Movement for Multiparty Democracy
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The Movement for Multi-party Democracy (MMD) is a political party in Zambia. Originally formed to oust the previous government, MMD controlled an absolute majority in parliament between 1991 and 2001, when its past leader, Frederick Chiluba was President of Zambia. Its election into power in 1991 ended the 27-year rule of President Kenneth Kaunda and his United National Independence Party (UNIP). It remained the dominant party within Zambian politics until the general elections of September 2011. It is a centre-left political party.
Formation and government
Growing opposition to UNIP's monopoly on power, due in part to economic problems and corruption, led to the formation of the MMD in July 1990, led by Frederick Chiluba, the head of the country's trade unions. During that same year, pushed by internal and international pressure, Kaunda agreed to a referendum on the one-party state, but in the face of continued opposition, dropped the referendum and signed a constitutional amendment that relinquished UNIP's guaranteed right to rule.
Multi-party general elections were held on 31 October 1991, and saw the MMD sweep to power in a massive landslide. Chiluba was elected president with 76% of the vote to Kaunda's 24%, whilst the MMD won 125 of the 150 elected seats in the National Assembly. However, by the end of Chiluba's first five-year term as president, the MMD's commitment to political reform had faded in the face of re-election demands and several prominent members left to establish other parties.
Relying on the MMD's overwhelming majority in parliament, President Chiluba in May 1996 pushed through constitutional amendments that effectively eliminated former President Kaunda and other prominent opposition leaders from the 1996 general elections. As a result, UNIP boycotted the elections, allowing Chiluba to be easily re-elected with 73% of the vote, whilst the MMD won 131 of the 150 seats in the National Assembly. Afterward, however, several opposition parties and non-governmental organisations declared the elections neither free nor fair.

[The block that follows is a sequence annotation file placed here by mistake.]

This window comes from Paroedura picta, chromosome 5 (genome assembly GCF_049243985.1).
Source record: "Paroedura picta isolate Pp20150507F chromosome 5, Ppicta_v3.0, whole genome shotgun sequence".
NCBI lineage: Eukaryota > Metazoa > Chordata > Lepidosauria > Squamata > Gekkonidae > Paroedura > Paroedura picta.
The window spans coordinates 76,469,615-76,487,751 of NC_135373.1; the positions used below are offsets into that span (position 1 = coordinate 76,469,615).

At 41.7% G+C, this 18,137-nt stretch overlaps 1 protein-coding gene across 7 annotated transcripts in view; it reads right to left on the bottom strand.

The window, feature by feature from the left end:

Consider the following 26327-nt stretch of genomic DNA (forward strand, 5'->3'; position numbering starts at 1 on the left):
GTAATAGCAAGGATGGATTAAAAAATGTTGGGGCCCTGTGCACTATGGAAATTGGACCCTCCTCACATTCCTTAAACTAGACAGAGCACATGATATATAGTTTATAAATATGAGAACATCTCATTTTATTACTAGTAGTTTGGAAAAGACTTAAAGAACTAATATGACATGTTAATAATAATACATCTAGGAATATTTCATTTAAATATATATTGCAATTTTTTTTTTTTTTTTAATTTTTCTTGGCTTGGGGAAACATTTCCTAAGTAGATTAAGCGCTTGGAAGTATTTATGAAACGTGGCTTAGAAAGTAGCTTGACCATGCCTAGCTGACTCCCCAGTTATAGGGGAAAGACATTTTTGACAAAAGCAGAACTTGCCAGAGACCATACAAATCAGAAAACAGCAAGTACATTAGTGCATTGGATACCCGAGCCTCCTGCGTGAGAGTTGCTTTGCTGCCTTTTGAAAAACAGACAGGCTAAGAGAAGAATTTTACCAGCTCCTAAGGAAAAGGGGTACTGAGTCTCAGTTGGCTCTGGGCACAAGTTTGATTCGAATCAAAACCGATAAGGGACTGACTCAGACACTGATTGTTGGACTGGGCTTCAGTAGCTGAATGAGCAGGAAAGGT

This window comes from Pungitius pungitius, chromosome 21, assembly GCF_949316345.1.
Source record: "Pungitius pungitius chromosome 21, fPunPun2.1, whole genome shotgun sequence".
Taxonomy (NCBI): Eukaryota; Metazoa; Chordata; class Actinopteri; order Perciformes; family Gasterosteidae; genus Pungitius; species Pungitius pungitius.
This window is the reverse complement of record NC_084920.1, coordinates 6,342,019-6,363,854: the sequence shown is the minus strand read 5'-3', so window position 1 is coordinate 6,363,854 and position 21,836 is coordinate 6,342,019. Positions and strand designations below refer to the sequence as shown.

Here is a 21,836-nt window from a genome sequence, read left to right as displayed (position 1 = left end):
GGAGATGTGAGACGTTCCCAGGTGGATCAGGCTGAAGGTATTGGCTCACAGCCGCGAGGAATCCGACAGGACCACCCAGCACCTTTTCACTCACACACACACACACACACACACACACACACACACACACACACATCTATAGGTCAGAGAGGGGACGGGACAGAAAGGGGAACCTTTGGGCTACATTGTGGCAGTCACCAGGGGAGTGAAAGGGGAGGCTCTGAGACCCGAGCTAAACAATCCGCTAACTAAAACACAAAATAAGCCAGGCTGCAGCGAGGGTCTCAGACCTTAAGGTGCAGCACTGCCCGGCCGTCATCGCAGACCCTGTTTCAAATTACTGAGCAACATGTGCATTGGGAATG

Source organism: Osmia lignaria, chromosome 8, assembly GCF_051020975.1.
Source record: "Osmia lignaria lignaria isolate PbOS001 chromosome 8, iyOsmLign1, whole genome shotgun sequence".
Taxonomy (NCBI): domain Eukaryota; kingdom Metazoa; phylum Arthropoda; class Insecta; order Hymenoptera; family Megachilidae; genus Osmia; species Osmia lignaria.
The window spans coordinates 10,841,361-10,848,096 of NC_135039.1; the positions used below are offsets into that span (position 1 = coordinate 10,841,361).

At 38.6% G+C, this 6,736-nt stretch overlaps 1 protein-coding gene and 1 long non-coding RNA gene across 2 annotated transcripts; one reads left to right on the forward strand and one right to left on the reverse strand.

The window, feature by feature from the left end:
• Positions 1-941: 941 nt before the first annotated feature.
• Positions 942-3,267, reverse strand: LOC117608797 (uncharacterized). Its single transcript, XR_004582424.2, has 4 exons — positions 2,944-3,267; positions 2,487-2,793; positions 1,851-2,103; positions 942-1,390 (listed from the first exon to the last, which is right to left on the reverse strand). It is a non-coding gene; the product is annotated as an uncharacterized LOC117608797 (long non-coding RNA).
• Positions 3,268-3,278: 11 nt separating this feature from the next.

Early in 2001, supporters of President Chiluba mounted a campaign to amend the constitution to enable Chiluba to seek a third term of office; the campaign led to further breakaways from the MMD, including the Forum for Democracy and Development and the Heritage Party. Eventually civil society, opposition parties, and other MMD members exerted sufficient pressure on Chiluba to force him to back away from any attempt at a third term.
Levy Mwanawasa was selected as the MMD presidential candidate for the 2001 elections, winning with just 28% of the vote. Although the MMD remained the largest party in the National Assembly, it lost its majority after being reduced to 69 seats. Three parties submitted petitions to the High Court, challenging the election results. The petition remained under consideration by the courts in February 2003 when it was ruled that while there had been irregularities these had not been large enough to affect the outcome; thus the result was upheld. Opposition parties won a majority of parliamentary seats in the December, 2001 election, but subsequent by-elections and liberal use of government patronage to secure the support of opposition MPs gave the ruling MMD a slim majority in Parliament.
Mwanawasa was re-elected in the 2006 general elections with 43% of the vote, with the MMD winning 72 seats in the National Assembly.
Following the sudden death of Mwanawasa in August 2008, a presidential by-election was held. Rupiah Banda was chosen as the MMD candidate, and was elected with 40% of the national vote, narrowly defeating Michael Sata of the Patriotic Front (PF) by a margin of around 2%.
However, the 2011 general elections saw Sata defeat Banda by a margin of 42%–35%, whilst the MMD won only 55 seats in the National Assembly to the PF's 60. The following year Nevers Mumba was elected as MMD president, defeating rival Felix Mutati and several other candidates.
In the 2015 presidential by-election several MMD members supported United Party for National Development candidate Hakainde Hichilema or the PF's Edgar Lungu. Although Mumba opted to run, he received just 0.9% of the vote.
- Martin Lindhardt (2014) Pentecostalism in Africa: Presence and Impact of Pneumatic Christianity in Postcolonial Societies, BRILL, pp302–303
- The ruling party candidate wins in Zambia… for now. The Washington Post, 25 January 2015